I took a quick detour to the garage shop on my way home from Church. My mission: the purchase of a packet of Warburton's crumpets for Mr B's delectation. I know how to keep my fella satisfied...
Just inside the door I came face to face with Mickey and Minnie Mouse. Yes, I admit, I did a double take. As in, I took in Mickey, and then I took in Minnie. It really was them. You could tell on account of the ears. They were a bit
of a giveaway.
It is rare, indeed, to meet up with both Mickey and Minnie at the same time. Mr B and I sussed out this phenomenon on our first visit to Disney Florida in 1992. We went on our own, without children,
ours all having grown up and flown the nest by then. However we found we could easily share in the delicious delight of Other People's Children. I will always remember, travelling in by land train to the Magic Kingdom, hearing a Little One's sharp intake of
breath at his / her first sight of the magic ahead and the mother breathlessly exclaiming: "Yes, we're REALLY here!"
Over our week in various Disney theme parks, we met up with both Mickey and Minnie on many
occasions. Those mice get everywhere. But never, never together. It was not until we were flying out of Orlando airport (after a week on the Gulf Coast recovering from All Things Disney) that we happened upon the pair of them. Together.
Mr B immediately thrust me between the two of them so that he could snap the photo he had been longing to take ever since we embarked on our holiday. Me and the Mice. I have a horrible feeling that several small children may well have
been pushed out of the way and trampled upon in his excitement. As soon as the photo was taken, Mickey strolled off in one direction and Minnie in the other. It was the Photo Opportunity of a Lifetime, as Mr B is prone to boast.
Obviously it would have been much easier this morning in the garage shop. There they were, the pair of them, grinning hugely at me and offering me the choice of a cupcake - at 50p apiece - or a chance to win on the tombola. Once I had recovered from
my surprise, I soon realised that this was a fundraising exercise on behalf of the Red Cross.
I made a brief inspection of the cupcakes to ascertain whether they were worth the money. This is not an example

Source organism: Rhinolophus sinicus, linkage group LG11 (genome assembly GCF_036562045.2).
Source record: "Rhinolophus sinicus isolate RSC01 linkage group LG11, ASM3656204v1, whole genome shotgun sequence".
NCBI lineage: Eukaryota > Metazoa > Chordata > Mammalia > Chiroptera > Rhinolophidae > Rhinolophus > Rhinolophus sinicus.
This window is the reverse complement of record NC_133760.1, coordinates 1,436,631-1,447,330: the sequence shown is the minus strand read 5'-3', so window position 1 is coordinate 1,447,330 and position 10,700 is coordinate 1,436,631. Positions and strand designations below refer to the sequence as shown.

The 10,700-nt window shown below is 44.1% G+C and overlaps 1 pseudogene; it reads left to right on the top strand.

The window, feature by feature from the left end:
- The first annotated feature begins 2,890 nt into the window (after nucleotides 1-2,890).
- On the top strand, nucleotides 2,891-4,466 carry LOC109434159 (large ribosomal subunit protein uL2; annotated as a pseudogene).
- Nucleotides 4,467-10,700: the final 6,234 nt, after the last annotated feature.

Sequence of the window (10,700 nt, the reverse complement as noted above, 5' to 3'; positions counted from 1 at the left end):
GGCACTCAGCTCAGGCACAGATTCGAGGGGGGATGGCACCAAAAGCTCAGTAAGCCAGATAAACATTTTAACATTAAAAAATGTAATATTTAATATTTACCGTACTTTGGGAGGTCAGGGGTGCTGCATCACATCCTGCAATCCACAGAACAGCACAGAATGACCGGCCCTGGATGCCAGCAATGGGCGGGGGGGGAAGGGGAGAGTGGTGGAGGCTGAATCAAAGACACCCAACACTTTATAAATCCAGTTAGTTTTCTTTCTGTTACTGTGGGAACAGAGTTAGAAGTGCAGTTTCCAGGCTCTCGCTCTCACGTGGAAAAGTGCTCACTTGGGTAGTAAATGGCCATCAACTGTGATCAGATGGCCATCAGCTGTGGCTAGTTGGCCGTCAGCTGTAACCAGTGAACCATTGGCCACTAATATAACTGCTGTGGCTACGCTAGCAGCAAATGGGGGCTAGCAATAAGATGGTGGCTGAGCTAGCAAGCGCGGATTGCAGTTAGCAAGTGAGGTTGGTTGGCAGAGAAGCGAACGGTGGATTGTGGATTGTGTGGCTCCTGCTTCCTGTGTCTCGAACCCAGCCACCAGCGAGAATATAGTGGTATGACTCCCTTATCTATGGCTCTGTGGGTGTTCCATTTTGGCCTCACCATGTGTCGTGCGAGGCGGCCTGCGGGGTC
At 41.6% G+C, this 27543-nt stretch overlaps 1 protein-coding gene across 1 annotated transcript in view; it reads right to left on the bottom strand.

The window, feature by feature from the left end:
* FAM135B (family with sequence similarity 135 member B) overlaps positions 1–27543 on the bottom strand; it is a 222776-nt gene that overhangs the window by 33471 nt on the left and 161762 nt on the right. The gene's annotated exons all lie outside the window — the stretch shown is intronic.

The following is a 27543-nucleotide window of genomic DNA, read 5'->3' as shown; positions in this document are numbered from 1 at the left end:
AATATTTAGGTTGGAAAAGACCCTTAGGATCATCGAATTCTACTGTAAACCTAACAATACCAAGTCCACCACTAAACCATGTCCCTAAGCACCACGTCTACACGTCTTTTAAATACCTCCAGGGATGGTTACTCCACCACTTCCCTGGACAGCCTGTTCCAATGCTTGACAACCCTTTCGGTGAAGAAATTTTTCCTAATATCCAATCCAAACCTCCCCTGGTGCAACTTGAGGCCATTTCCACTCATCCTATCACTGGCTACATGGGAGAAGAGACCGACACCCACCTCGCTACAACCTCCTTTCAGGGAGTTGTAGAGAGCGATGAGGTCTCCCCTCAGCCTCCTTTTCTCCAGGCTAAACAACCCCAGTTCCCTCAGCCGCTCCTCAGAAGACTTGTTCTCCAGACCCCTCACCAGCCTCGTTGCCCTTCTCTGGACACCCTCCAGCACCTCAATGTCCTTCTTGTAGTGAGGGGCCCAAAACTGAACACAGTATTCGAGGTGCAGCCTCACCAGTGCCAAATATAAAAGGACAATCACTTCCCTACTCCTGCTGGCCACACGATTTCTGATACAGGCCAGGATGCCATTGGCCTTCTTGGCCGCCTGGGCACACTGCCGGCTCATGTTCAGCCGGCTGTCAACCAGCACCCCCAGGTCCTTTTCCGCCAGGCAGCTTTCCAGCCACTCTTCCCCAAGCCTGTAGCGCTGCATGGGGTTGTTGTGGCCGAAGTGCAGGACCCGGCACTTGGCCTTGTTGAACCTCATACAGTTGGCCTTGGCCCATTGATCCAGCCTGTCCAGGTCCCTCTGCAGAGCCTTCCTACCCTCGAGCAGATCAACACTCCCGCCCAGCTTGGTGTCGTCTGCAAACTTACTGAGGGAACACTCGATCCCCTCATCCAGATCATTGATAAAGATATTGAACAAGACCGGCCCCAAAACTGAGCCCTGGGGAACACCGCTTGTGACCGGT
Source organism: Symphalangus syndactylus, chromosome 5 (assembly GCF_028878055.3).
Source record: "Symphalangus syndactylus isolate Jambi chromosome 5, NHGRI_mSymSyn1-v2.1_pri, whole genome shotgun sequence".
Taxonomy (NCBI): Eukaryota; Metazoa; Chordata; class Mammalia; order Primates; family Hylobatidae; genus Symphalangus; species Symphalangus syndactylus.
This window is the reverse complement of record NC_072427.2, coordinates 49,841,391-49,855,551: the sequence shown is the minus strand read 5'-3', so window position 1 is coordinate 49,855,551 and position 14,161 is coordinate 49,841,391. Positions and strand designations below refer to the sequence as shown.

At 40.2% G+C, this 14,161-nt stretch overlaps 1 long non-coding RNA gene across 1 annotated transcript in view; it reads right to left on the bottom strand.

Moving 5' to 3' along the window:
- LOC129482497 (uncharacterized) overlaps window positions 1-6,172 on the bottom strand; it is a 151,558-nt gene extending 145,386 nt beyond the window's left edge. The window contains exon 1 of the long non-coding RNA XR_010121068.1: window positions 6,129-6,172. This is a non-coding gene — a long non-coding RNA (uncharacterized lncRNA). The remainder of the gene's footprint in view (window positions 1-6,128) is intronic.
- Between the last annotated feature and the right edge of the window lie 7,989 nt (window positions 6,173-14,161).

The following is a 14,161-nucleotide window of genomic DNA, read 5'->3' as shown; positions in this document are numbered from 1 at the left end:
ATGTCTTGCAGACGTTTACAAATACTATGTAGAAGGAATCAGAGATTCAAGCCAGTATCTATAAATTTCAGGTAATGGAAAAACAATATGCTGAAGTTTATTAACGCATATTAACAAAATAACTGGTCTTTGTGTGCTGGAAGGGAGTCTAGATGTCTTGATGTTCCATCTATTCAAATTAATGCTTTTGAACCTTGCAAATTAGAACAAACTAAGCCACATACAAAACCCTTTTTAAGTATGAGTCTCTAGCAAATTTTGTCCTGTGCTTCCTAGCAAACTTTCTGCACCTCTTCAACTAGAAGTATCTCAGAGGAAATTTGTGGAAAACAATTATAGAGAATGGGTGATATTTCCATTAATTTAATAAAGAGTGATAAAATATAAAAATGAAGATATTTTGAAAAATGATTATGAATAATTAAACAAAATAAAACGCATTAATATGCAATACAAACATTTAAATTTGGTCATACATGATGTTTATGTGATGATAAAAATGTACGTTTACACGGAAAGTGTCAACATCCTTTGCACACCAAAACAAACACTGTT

of mean-spiritedness on my part, the whole object of the exercise being to raise money for a good cause. It was more a case of market research, being as the cakes I made for yesterday's Coffee Morning were priced at just 25p and - even at that knock-down price
- a few were still inexplicably left unsold at the end of the morning, so facing the ignominy of being offered up for anything anyone was prepared to donate as we cleared up.
Now here's the heart of the matter:
had my cupcakes been priced at 50p each would we have made twice as much from my culinary efforts for the Children's Society? Or would kind donors have decided that just one cupcake would do? Would my creations have been viewed more critically had they been
twice the price? Or would buyers have assumed that price = quality? I guess I will never know.
Given the unsolvability of the Cupcake Dilemma, I opted to buy tombola tickets. My first ticket, number 14, didn't
win me a sausage. Or anything else, for that matter. My next ticket was number 5 - it was a winner! You cannot imagine my excitement - I never, ever win at tombola. My delight at being presented with a six-pack of Walkers Ready Salted Crisps knew no bounds.
Mickey and Minnie were applauding for all they were worth.
Then - and this was really, really disconcerting - Minnie took her head off. I kid you not. Underneath that mousey exterior was a small, bald
man, very red in the face, who offered the opinion that it was "hot in there!" I am only thankful that there were no Littl'uns around at the time to witness this unveiling. We might have had to call out the emergency services. The Red Cross comes to mind...
I remember reading once that at every Disney theme park, the moment any character finds him or herself "on stage" they must be instantly and constantly in, well, character. As they emerge from the Underworld which is
backstage, they become Mickey, or Goofy, or Pluto or whoever.
Clearly such rules did not apply in the garage shop this morning but I am prepared to forgive a momentary lapse.
It was, remember, All In A Good Cause.